Dealing with Angry People a High Performance Coaching Tip

Have you found that you’ve been angry a lot lately? Here’s a  high performance coaching tip to keep those raging emotions in check!

Anger is stimulated only by two things, an internal event or an external event. An external event such as disappointment, being late for an appointment, angry drivers, travel plans, and the list goes on. An internal event such as past events which caused trauma or an event that caused past emotional triggering. Either way, anger is an emotion that we are all familiar with and we express it because of only three reasons. When you understand these three reasons through this high performance coaching tip, it can assist you in taking the power out of the punch of anger.

Anger is a natural response when we get what we DIDN’T want or expect; anger is an emotion which allows us to fight and to defend ourselves when we are attacked or to be heard so that we get want we want or expect.

There are three ways to express anger; aggressive expressing, suppressing, and processing. Expressing anger in an attacking, aggressive manner is what causes many people to fear anger. Suppressing anger is unhealthy for yourself, causes short-term sadness, distrust, loneliness and in the long run may cause hypertension, high blood pressure, or depression. The healthiest way to handle your anger and other people is processing it through, understanding WHY you’re angry. This is what we are aiming to get from this high-performance coaching tip.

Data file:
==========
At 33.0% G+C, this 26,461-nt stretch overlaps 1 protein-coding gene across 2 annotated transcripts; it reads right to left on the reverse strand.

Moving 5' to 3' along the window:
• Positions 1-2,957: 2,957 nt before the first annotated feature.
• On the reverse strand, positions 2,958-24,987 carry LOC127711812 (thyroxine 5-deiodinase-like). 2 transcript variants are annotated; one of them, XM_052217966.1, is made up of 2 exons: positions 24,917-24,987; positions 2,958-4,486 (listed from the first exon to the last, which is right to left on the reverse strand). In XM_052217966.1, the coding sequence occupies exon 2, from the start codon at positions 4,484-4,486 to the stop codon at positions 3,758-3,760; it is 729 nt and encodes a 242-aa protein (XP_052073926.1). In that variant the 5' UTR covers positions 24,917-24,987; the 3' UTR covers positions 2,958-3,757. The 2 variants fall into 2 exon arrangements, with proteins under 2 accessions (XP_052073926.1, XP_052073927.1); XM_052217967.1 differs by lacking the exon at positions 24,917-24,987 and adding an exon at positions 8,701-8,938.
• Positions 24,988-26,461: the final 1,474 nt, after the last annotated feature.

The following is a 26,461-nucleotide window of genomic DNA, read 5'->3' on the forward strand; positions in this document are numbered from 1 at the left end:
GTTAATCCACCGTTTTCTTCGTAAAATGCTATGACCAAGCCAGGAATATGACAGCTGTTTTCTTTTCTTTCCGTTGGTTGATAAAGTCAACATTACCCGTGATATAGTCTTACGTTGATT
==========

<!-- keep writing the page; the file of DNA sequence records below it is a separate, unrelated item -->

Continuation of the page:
Anger is an emotion that arises for only three reasons. First, there are feelings of hurt. Second, there are feelings of worry. Third, feelings of disrespect.

Knowing this, you can cut through anger very quickly. Here are some tips to help you in your process.

  1. If someone is expressing anger, stay centered and don’t express anger back. (The anger that is being expressed is usually NOT the issue anyways!)
  2. While the anger is being expressed, listen to the gist of the anger. Decide which of the reasons for their anger.  Are they feeling hurt, worried, or disrespected?
  3. Then ask about their (Hurt, Worry, or Disrespect); example: “I can see that your feelings are hurt, I understand.” “I hear that you are worried, what is it exactly that you are worried about?” or “In that situation, I can see how you would feel disrespected. How would you have handled the situation differently?”

When anger is being expressed, people want to feel heard, yet they usually don’t know WHY and WHAT they are truly angry about. Being a good friend to yourself and others is understanding the three reasons for anger.  You can assist yourself and others to feel heard and understood and find peace so much faster when you understand the anger.

Compassionately understanding the anger and explicitly getting to the bottom of anger doesn’t mean being pushy or demanding; it means being respectful of yourself and others and doing your part in creating a more peaceful inner and outer world.

high performance coaching

Leave a Comment